Talk to majority of the youths nowadays be it in east and central Africa, south Africa and west Africa, they will tell you how their dream is to work abroad at any cost!
The unseen, supportive hand of governments in uplifting brain drain
An afternoon skim through most of the tabloids, national newspapers and magazines dedicated to informing Africans is met with an avalanche of adverts by companies promising heaven on earth for the youths that are ready to embrace the job opportunities proclaimed therein. This act of self-exaltation by companies takes an even more ambitious attempt to attract African youths by going to the television media houses and radio stations. I read a story in a national newspaper owned by a third world African country (name withheld), joyfully reporting a job-availing deal that had been inked between Saudi Arabia and the nation owning the newspaper. According to the deal, some of the overwhelming numbers of the nation’s graduates were to go to Saudi Arabia to work as maids, gardeners, home teachers etc. It is further bewildering to see that the agreement was signed by and in the presence of top profile citizens of that nation i.e. the minister for gender, the commissioner for contracts and negotiations in the ministry of justice together with the respective ambassadors. Could this be how African governments have started orchestrating and supporting a new kind of brain drain? This is just one of the numerous examples where brain drain has taken on a new twist, out there in Africa.
What has triggered this relentless hunt by these obviously determined companies? The cause is the Africans’ new style of dreaming and setting goals. Talk to majority of the youths nowadays be it in east and central Africa, south Africa and west Africa, they will tell you how their dream is to work “abroad” at any cost! This relentlessly fueled pursuit by Africans, to work where they claim to exist greener pastures, has attracted the avalanche of adverts we see in the media. The companies, whose intentions are highly subjective to an authentication exercise, take advantage of this youths’ hunger and then present their remedy. This is as if the youths’ prayers are being answered. Some youths do not wait for the adverts, but invest their all in visas and plane tickets, to run after what they deem to be greener pastures, abroad. This mode of exhibiting desire for something is rather a relentless and ambitious one because it absorbs all the senses of the participant in the pursuit.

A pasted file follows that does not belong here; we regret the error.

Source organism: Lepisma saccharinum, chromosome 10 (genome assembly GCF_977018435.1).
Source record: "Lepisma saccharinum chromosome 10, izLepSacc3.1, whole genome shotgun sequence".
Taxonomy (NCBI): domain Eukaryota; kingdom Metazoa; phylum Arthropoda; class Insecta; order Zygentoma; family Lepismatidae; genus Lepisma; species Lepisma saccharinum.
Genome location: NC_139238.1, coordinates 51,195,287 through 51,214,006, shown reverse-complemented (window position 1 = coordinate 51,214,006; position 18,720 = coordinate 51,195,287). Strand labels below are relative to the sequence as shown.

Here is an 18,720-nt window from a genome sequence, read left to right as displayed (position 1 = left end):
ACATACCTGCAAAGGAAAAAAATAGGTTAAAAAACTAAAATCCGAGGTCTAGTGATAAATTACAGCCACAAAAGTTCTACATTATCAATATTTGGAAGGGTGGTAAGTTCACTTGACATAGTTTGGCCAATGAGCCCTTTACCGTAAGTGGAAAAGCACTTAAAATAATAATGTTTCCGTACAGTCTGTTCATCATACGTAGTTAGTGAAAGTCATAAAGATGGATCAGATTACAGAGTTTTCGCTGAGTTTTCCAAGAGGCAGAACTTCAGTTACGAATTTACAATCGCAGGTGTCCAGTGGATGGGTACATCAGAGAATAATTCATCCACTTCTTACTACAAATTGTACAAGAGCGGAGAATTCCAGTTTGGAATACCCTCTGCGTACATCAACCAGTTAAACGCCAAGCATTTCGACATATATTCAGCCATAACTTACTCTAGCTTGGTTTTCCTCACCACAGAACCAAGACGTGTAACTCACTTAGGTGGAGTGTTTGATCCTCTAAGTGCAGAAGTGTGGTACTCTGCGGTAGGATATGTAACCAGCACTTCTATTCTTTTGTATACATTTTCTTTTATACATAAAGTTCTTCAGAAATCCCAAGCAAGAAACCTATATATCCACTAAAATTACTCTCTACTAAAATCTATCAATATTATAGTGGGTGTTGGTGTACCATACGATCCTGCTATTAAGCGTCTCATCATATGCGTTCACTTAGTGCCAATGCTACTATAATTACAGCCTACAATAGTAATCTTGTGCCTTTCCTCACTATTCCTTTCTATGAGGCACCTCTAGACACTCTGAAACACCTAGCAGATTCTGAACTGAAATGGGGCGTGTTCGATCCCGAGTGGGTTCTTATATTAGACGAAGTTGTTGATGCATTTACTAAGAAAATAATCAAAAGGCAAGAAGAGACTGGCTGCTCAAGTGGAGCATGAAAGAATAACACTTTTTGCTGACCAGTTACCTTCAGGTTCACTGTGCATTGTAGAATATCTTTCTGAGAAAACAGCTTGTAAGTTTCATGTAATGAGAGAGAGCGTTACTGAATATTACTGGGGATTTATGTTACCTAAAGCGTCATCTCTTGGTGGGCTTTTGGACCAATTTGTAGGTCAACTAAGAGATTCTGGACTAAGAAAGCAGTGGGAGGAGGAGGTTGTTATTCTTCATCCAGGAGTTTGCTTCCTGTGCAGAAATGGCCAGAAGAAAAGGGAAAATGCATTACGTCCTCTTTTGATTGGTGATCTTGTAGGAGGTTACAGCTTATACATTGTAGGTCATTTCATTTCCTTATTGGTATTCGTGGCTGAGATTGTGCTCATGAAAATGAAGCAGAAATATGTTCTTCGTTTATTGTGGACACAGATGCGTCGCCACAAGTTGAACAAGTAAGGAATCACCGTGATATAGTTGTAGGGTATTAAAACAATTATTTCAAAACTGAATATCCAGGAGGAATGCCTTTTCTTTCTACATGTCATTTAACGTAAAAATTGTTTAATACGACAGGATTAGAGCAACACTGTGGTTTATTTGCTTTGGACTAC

Watering our fodder is all we need to do
With all due respect to the people who have gone out hunting for what they call greener pastures and ended up finding them, I must say that the end to brain drain begins with Africans asking themselves what I have dubbed the multimillion-dollar question. That is, “I’m I my true self? Or I’m I my illusionary desires?” Such a food for thought will awaken a sense of purpose among Africans, a purpose that will not only transform Africa but also transform the one who thinks about it. More still, government policy plans should have a revolutionary structure to cause a life time positive impact on the citizens. The policies can, and should involve intentions to cause a mass awakening of people’s mindsets on prevailing global issues such that the people become participants in the problem solving with their governments. The people could synthesize remedies say to unemployment, that are different from running away from the “brown pastures”. This kind of arrangement can be likened to watering our fodder so that it sprouts and we feed on its green forage. Above all, Africans need to escape the comfort of the illusion that greener pastures are elsewhere by instilling revolutionary and developmental ideas amongst themselves. Let elsewhere (abroad) be for purposes of touring and grounds for sowing our rich ideology.
(Image Credit: The Economist)
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